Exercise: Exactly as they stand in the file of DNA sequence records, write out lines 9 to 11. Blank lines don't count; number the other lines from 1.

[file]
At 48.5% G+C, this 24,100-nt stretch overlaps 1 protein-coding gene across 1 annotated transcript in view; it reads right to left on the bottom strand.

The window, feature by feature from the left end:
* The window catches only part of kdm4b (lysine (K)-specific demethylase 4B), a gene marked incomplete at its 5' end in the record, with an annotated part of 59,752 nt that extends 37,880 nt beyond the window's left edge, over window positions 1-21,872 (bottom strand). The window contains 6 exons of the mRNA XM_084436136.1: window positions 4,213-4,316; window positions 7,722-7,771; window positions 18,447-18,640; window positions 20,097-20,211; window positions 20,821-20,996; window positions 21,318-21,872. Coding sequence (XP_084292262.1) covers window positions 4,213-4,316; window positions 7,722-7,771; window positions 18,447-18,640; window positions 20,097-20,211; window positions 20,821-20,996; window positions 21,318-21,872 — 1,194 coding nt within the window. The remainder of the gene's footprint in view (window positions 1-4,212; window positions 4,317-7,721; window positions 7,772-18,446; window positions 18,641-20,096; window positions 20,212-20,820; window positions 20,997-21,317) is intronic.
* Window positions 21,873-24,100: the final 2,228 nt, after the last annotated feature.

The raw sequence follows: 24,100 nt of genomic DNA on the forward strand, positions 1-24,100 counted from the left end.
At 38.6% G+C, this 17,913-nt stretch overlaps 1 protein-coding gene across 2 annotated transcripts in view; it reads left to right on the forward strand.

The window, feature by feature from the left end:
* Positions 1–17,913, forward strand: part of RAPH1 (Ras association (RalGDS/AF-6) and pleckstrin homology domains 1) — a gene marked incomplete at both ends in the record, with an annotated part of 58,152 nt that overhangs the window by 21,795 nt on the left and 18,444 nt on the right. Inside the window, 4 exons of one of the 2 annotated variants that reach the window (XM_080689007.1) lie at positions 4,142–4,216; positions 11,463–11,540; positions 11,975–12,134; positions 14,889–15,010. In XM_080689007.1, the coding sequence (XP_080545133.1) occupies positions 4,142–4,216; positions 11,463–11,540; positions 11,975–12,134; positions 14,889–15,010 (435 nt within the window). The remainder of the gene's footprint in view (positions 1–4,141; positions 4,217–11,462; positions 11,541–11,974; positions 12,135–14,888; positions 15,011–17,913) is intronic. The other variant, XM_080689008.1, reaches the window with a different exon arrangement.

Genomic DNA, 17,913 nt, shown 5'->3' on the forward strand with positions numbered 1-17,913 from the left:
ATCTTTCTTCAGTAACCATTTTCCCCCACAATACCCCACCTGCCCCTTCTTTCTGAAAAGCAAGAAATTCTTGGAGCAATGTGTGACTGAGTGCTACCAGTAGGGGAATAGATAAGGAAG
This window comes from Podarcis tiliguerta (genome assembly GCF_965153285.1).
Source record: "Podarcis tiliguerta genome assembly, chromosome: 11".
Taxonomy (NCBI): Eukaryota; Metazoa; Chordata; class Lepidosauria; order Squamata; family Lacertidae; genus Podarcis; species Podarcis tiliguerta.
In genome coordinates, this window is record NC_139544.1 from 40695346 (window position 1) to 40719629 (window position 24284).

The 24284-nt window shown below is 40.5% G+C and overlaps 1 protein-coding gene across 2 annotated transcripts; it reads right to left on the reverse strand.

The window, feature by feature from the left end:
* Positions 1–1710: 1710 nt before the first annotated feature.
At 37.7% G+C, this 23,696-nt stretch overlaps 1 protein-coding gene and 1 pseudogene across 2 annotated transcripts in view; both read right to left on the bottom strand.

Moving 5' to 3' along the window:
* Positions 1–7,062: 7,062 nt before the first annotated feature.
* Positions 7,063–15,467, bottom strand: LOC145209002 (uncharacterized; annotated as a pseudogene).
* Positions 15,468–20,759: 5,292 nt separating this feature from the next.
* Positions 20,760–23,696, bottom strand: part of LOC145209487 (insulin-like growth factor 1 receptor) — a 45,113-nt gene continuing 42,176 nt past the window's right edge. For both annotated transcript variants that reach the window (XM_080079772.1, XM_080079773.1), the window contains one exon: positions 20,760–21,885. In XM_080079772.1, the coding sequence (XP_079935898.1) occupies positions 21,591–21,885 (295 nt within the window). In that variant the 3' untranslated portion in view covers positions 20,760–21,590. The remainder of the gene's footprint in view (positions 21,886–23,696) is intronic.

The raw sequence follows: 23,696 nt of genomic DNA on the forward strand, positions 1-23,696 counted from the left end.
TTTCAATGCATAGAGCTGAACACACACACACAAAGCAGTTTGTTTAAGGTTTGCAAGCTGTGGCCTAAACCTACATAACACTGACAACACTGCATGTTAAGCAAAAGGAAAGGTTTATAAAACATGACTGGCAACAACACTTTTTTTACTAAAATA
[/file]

Genomic DNA, 17,913 nt, shown 5'->3' on the forward strand with positions numbered 1-17,913 from the left:
ATCTTTCTTCAGTAACCATTTTCCCCCACAATACCCCACCTGCCCCTTCTTTCTGAAAAGCAAGAAATTCTTGGAGCAATGTGTGACTGAGTGCTACCAGTAGGGGAATAGATAAGGAAG
This window comes from Podarcis tiliguerta (genome assembly GCF_965153285.1).